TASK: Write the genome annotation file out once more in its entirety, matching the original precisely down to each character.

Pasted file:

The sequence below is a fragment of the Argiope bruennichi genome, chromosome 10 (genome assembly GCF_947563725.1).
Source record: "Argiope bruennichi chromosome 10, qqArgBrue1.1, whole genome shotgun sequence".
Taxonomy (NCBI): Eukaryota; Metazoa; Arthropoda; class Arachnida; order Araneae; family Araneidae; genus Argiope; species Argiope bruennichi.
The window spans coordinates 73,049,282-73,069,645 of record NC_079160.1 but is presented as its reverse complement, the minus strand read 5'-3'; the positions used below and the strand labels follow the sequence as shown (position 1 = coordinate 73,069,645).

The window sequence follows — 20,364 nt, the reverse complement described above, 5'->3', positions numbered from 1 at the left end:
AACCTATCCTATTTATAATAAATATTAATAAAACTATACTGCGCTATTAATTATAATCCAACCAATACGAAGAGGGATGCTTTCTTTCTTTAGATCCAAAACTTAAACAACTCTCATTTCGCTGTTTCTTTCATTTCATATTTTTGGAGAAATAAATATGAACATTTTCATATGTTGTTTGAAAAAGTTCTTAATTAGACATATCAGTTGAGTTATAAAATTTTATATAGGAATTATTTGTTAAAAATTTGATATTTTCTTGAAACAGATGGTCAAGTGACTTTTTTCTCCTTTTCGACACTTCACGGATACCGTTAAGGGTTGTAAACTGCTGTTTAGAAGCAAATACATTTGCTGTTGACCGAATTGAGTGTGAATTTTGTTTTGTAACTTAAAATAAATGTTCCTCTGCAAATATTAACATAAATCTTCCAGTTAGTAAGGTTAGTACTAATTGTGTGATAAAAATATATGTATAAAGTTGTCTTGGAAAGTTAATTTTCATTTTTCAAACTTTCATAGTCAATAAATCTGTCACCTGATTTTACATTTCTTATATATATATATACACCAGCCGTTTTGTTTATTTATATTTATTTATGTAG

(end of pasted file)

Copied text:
The sequence below is a fragment of the Argiope bruennichi genome, chromosome 10 (genome assembly GCF_947563725.1).
Source record: "Argiope bruennichi chromosome 10, qqArgBrue1.1, whole genome shotgun sequence".
Taxonomy (NCBI): Eukaryota; Metazoa; Arthropoda; class Arachnida; order Araneae; family Araneidae; genus Argiope; species Argiope bruennichi.
The window spans coordinates 73,049,282-73,069,645 of record NC_079160.1 but is presented as its reverse complement, the minus strand read 5'-3'; the positions used below and the strand labels follow the sequence as shown (position 1 = coordinate 73,069,645).

The window sequence follows — 20,364 nt, the reverse complement described above, 5'->3', positions numbered from 1 at the left end:
AACCTATCCTATTTATAATAAATATTAATAAAACTATACTGCGCTATTAATTATAATCCAACCAATACGAAGAGGGATGCTTTCTTTCTTTAGATCCAAAACTTAAACAACTCTCATTTCGCTGTTTCTTTCATTTCATATTTTTGGAGAAATAAATATGAACATTTTCATATGTTGTTTGAAAAAGTTCTTAATTAGACATATCAGTTGAGTTATAAAATTTTATATAGGAATTATTTGTTAAAAATTTGATATTTTCTTGAAACAGATGGTCAAGTGACTTTTTTCTCCTTTTCGACACTTCACGGATACCGTTAAGGGTTGTAAACTGCTGTTTAGAAGCAAATACATTTGCTGTTGACCGAATTGAGTGTGAATTTTGTTTTGTAACTTAAAATAAATGTTCCTCTGCAAATATTAACATAAATCTTCCAGTTAGTAAGGTTAGTACTAATTGTGTGATAAAAATATATGTATAAAGTTGTCTTGGAAAGTTAATTTTCATTTTTCAAACTTTCATAGTCAATAAATCTGTCACCTGATTTTACATTTCTTATATATATATATACACCAGCCGTTTTGTTTATTTATATTTATTTATGTAG